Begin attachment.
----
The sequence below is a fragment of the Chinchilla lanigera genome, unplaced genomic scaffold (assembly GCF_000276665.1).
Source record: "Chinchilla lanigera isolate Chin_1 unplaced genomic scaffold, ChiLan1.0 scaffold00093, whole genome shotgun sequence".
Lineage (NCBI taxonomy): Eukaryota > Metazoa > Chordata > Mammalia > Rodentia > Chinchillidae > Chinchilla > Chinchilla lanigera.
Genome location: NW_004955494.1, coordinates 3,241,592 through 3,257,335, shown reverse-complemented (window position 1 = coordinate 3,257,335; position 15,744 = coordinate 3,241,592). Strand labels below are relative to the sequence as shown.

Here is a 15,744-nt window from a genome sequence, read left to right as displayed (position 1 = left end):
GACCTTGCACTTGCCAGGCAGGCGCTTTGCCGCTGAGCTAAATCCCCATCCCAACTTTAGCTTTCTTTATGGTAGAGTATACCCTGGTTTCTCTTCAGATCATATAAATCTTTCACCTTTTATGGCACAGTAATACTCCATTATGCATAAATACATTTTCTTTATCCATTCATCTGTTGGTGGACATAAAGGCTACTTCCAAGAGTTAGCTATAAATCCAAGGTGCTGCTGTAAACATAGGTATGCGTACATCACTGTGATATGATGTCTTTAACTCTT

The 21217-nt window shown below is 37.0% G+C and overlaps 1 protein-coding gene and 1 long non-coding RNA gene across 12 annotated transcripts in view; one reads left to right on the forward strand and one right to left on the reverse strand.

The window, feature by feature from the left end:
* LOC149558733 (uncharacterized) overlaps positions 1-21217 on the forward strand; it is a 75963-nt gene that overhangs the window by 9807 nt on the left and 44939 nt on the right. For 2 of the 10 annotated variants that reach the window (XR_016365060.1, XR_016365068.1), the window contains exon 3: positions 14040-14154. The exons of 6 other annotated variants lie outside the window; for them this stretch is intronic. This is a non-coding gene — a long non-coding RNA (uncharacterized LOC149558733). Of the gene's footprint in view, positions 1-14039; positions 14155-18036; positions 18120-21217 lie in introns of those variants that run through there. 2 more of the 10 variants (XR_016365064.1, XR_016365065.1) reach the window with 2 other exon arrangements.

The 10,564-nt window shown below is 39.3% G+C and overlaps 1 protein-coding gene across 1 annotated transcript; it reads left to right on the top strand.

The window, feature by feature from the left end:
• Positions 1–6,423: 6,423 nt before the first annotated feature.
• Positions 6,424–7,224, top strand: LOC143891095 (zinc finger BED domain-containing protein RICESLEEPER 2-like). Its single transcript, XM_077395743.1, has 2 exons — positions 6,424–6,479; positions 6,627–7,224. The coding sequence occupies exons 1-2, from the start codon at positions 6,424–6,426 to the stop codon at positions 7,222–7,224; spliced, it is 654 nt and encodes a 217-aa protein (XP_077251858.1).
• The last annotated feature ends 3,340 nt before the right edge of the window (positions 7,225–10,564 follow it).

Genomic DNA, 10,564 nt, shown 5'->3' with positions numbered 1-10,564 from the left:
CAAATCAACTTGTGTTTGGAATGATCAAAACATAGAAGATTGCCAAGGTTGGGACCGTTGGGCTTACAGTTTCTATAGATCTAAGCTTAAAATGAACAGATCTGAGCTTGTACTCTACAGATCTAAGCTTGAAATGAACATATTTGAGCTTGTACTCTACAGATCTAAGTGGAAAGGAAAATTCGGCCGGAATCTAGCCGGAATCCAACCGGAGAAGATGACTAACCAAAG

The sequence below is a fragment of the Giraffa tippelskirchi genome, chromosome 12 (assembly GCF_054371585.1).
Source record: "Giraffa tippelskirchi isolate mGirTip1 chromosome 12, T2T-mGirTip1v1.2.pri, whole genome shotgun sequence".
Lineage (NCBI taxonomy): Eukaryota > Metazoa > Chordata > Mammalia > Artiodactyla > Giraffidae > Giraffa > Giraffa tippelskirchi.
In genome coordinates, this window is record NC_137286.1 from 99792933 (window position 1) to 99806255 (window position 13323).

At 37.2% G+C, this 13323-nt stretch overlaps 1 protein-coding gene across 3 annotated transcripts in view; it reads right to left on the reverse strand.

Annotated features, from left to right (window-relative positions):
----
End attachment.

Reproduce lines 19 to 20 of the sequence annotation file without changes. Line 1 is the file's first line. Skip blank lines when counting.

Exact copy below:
Lineage (NCBI taxonomy): Eukaryota > Metazoa > Chordata > Mammalia > Artiodactyla > Giraffidae > Giraffa > Giraffa tippelskirchi.
In genome coordinates, this window is record NC_137286.1 from 99792933 (window position 1) to 99806255 (window position 13323).